World Bulletin / News Desk
Most journalists in war-torn South Sudan, a country where inflation is said to be close to 900 percent, are earning even less than security guards.
In fact, it is estimated that the majority of people with jobs are now poorer than they were three years ago. Also, the South Sudanese pound in which they get paid in has dropped 90 percent of its value since the country gained independence in 2011.
Oliver Modi, a South Sudanese veteran journalist and chairman of South Sudan Union of Journalists, said the situation of media men and women in the country was dire.
"Some security guards at financially stable companies get better salaries than local journalists, it is tough," Modi said.
Moreover, journalists in South Sudan were being exploited by their employers, he said, adding the prevailing situation was creating not only below par levels of professionalism, but a hatred for the profession itself by media practitioners.
"For instance, The Juba Monitor, South Sudan’s leading newspaper pays its journalists just about 4,000 South Sudanese pounds [around $45] per month," Modi said.
The salary is even worse for government-funded media outlets, which pay their reporters 1,000 pounds (approximately $15) per month, he added.
But then even such a pittance is considered a fortunate deal by some in South Sudan, where tens of thousands of people have died and 2.4 million people forced from their homes since conflict broke out in December 2013.
An additional one million people have been pushed below the poverty line in what was already one of the poorest countries in the world, according to observers.
Even though a fragile peace agreement was signed in August 2015, violence continues and 4.3 million people are in need of urgent humanitarian aid, a figure that is expected to increase in the coming months.
Media outlets shutting down
An economic collapse exacerbated by four years of civil war in South Sudan has resulted in the closure of scores of businesses and the loss of jobs has not spared the country’ s media sector. At least 20 media houses have been shut down so far.
Alfred Taban, chairman of the Association for Media Development in South Sudan, said: “Media houses especially prints have been affected by the crashing economy currently facing the country.”
Alfred said the cost of printing newspapers has more than doubled due to the economic meltdown.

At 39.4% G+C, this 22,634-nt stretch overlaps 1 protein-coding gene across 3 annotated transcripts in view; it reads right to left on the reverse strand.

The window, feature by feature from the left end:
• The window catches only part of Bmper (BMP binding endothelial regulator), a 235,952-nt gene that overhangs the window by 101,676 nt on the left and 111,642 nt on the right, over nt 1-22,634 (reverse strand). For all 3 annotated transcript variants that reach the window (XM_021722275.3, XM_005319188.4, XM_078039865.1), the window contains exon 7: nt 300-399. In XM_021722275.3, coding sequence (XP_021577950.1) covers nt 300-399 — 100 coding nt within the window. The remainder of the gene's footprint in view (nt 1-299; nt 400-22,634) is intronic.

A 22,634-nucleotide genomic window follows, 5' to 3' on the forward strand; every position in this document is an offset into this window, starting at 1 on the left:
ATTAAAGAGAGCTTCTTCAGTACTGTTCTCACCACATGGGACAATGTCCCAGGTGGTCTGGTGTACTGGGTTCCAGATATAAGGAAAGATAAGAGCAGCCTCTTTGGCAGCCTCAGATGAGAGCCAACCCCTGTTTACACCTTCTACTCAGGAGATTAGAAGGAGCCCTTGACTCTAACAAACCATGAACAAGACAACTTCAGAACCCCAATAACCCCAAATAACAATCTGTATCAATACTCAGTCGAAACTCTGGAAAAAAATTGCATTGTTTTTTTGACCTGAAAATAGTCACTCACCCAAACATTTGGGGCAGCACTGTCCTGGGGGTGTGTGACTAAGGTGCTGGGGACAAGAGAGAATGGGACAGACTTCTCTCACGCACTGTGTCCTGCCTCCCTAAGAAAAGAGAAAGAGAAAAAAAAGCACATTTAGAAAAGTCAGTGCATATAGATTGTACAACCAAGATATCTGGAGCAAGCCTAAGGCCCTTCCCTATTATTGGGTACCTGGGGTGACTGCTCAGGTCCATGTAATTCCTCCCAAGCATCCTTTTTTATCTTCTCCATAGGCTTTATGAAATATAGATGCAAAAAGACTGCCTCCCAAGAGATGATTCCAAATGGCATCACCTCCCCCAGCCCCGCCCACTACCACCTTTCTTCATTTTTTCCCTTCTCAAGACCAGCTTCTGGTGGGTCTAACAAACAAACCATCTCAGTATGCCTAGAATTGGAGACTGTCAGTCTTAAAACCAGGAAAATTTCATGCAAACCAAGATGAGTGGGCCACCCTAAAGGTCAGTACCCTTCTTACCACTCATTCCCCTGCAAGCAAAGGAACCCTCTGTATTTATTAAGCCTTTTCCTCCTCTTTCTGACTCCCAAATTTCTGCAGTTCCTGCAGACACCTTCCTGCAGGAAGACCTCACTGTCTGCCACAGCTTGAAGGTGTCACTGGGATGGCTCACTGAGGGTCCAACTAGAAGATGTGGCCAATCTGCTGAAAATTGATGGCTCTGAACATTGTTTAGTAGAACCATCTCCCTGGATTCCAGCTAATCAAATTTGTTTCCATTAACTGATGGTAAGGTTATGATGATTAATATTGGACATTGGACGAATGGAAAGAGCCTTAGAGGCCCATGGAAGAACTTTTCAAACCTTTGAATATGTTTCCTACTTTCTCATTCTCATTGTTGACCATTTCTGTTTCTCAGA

The situation now looks grim, especially for the print media in the country. “Most of print media in the country closed down last year due to high costs of operation,” he said.
The country’s biggest newspaper Juba Monitor is entrenching. In the past three years, circulation has dwindled from 4,000 to 1,500. The paper could fold if a buyer is not found soon, the paper’s Editor, Anna Nimiriano, revealed.
“We were printing 4,000 [copies] in 2013 until we reduced it to 2,500 copies but now we print 1,500 because of this increased printing cost,” Nimiriano said.
At least 15 newspapers, two radio stations and three TV stations in South Sudan have been shut down since March 2014, according to a source close to the media industry. More than 300 jobs have vaporized in that time, the source added.
There used to be seven dailies and four weekly English language newspapers as well as six Arabic newspapers, but now there are just three English dailies and an Arabic paper left in the market.
Early last year, most newspapers were selling a copy at 10 pounds ($1.5) each, but now a copy sells for 25 pounds ($2.5).
Commenting on the closure of media houses, Deputy Information Minister Akol Paul Kordit said the current environment in the country was not favorable and many media houses had been shut down due to financial constraints.
Kordit said more opportunities for foreign investors to invest in the sector were needed for the media industry to remain viable.
Media analyst Odongo Odoyo said it was unfortunate the media was failing to cope with economic hardships.
“For the industry to remain viable, the government must support it and offer incentives through tax concessions to media players and by reducing taxes,” Odongo said.
The media should find a common ground, define structural framework and policies of the industry in a sustainable and viable way.
Dhal Malual, a reporter with The Dawn Newspaper, said apart from economic hardships, journalists like him also had to deal with the fragile security situation in the country.
"You know, it is hard to work as a journalist in South Sudan. Security personnel are not oriented about the work of journalists," Malual said.
“When they learn you are a journalist, they term you as ‘Enemy of the state’,” he added.
In a report titled "Getting Away with Murder" by the Committee to Protect Journalists in October 2016, South Sudan was ranked fifth in the index after Somalia, Iraq, Syria and The Philippines.
According to the CPJ report, local journalists covering politics and war get targeted for murder. It highlighted a case from January 2015 when "five journalists were shot, attacked with machetes and set on fire in an ambush in Western Bahr al Ghazal state."